Sep 18 03:49 PM | Likes Like |Link to Comment
  • Bond Wars Update: International and Junk [View article]
    Looking at the detail of their holdings, it looks like the death list of an airlines crash where there no survivors. Chilean debt is their largest holding, and the Chilean economy and currency has been besieged lately. This is also true for most of Latin America. Then they have Bulgaria, Hungary and Turkey--two of which (Hungary and Turkey) have currencies under severe attack. I don't have good data on Bulgaria, but it is a former vassal state of Russia, with little experience in modern capitalism.

    Then, they have over 4.5% invested in Russian bonds. Russia's equity market has been forced to close for the last two days, attributable to the meltdown of some of their largest banks--all are severely undercapitalized (like the U.S. banks, only more so), and the ruble has been vanquished.
    I have no time table for when any of these collapses will conclude. At the edges of the financial world, all these countries, indeed almost all emerging markets except China and India are suffering greatly as the world's investors try and get a grip of what's happening. I don't think there is going to be any fast recovery for them. But, when they do recover, it will be twice or three times the rate of developed economies. The volatility of emerging markets equities, currenies and debt is exceptional. You must be prepared to take some big lumps if you get into these investments. Personally, I have confidence that most of those I listed will recover. Their economies have far to go on the upside. But their fairy tale growth has ended for now, and it may be some months before all the commotion settles down.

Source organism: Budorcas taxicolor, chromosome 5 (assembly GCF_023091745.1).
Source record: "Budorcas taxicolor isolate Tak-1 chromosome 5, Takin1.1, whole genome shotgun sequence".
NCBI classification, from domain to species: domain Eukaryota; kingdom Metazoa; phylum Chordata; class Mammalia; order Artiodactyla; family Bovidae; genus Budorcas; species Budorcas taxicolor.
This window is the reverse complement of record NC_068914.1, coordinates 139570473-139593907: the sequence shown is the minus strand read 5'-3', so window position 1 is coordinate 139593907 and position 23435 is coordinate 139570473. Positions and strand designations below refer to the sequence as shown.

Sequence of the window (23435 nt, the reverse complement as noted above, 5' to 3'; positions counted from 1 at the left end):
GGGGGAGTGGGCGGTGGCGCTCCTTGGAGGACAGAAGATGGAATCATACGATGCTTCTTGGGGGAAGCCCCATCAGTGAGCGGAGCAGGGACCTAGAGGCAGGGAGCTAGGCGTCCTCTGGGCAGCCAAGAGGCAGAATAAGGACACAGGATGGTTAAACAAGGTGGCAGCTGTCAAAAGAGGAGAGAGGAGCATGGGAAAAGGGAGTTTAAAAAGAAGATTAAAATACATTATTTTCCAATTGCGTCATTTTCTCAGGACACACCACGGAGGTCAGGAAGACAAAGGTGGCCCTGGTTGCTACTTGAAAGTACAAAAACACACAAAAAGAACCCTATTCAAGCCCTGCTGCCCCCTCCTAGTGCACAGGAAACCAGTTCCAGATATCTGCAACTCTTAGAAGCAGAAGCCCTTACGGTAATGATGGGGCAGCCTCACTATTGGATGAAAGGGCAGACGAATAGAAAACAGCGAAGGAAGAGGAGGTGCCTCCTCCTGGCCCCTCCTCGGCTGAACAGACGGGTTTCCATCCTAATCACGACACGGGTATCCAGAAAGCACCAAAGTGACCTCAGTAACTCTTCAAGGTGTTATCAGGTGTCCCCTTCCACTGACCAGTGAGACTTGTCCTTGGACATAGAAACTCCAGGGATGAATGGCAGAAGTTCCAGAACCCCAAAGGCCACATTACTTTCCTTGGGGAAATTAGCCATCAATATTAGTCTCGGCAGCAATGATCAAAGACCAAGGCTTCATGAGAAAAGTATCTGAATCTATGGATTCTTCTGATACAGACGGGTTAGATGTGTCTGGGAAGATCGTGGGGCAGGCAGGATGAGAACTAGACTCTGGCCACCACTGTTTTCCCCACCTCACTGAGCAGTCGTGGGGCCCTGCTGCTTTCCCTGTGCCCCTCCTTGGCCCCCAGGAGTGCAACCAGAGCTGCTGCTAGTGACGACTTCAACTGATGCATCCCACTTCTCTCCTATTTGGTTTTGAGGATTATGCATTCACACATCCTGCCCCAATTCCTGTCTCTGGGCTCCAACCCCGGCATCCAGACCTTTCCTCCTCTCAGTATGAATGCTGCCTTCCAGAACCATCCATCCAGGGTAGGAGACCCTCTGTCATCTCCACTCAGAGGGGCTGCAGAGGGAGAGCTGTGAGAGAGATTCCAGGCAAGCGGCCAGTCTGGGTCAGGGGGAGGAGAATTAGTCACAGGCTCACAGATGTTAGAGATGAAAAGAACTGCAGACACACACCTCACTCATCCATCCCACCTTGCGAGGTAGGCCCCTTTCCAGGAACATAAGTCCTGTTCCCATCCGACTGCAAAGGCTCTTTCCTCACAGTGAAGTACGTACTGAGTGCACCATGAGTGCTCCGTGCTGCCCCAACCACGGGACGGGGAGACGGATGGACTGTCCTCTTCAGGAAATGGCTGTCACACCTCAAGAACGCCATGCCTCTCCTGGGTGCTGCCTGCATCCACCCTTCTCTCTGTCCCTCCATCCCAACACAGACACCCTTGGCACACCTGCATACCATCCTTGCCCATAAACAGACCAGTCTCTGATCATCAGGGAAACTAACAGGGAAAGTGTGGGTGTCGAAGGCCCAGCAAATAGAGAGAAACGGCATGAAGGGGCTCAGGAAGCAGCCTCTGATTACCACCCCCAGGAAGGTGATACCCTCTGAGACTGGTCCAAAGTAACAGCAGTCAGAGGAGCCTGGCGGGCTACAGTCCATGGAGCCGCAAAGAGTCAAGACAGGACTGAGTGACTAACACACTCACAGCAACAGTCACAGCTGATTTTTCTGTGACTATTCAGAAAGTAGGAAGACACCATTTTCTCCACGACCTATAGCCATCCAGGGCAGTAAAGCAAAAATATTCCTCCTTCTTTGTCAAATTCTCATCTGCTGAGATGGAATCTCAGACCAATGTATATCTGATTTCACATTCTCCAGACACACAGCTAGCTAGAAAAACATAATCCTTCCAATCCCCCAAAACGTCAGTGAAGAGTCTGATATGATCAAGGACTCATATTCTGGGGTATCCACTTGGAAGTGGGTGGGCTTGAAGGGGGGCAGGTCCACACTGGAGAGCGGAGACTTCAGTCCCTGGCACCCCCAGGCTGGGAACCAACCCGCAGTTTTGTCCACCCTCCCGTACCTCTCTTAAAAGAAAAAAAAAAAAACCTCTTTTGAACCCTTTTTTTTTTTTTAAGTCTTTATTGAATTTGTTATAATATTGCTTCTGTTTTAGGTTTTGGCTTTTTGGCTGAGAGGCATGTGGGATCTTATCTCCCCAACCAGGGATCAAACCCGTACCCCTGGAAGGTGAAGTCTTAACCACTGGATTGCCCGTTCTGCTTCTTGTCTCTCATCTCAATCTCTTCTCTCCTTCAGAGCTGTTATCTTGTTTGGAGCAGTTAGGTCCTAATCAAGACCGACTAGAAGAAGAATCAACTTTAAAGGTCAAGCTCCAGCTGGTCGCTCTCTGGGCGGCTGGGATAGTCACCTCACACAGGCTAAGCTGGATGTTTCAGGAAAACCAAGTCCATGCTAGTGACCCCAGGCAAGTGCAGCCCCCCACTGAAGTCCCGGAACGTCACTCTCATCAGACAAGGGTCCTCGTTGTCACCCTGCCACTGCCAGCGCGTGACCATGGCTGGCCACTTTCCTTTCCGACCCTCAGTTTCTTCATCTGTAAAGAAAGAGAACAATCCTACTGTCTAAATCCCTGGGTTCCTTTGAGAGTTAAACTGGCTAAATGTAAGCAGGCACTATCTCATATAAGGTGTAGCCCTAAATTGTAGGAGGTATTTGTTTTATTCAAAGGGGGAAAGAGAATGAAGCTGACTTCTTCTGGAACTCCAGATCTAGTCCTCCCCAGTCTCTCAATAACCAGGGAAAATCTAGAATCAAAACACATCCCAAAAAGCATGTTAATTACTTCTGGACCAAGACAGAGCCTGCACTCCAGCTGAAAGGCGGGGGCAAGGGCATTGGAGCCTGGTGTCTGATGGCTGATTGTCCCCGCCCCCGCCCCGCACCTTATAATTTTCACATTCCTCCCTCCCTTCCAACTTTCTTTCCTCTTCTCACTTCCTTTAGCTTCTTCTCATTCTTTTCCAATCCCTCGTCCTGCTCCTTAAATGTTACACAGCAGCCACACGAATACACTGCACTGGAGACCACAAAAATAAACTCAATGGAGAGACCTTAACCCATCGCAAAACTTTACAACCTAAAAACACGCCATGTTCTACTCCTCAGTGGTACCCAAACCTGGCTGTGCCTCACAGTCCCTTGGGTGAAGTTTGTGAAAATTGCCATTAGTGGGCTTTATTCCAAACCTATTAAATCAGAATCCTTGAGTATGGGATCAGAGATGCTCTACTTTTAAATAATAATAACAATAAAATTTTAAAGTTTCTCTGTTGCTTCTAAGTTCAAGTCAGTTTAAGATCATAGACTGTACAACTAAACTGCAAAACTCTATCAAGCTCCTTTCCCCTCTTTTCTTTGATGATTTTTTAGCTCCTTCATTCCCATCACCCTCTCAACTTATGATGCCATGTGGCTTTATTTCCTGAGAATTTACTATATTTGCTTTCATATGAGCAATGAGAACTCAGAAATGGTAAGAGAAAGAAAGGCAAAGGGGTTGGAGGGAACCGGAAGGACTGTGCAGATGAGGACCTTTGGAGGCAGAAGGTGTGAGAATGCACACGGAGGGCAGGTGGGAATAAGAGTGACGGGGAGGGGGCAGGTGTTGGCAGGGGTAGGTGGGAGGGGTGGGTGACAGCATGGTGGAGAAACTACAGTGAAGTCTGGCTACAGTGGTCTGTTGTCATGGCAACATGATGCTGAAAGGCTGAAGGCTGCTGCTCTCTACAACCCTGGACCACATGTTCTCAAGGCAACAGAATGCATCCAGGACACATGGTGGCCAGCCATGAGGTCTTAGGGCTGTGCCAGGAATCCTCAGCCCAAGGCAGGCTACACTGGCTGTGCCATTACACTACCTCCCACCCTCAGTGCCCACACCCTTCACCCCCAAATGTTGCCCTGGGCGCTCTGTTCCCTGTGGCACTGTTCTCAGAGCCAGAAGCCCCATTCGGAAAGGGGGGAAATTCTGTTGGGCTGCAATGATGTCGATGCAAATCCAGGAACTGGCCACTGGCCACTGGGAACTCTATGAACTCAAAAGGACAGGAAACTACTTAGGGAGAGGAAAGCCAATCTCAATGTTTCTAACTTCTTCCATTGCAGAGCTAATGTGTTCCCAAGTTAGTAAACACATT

For now, there is an international flight to quality--can you believe U.S. Treasuries? They are still the prime debt instruments in the world.

    Best wishes,

    Ray
    Ray
    Sep 18 01:03 PM | Likes Like |Link to Comment
  • Bond Wars Update: International and Junk [View article]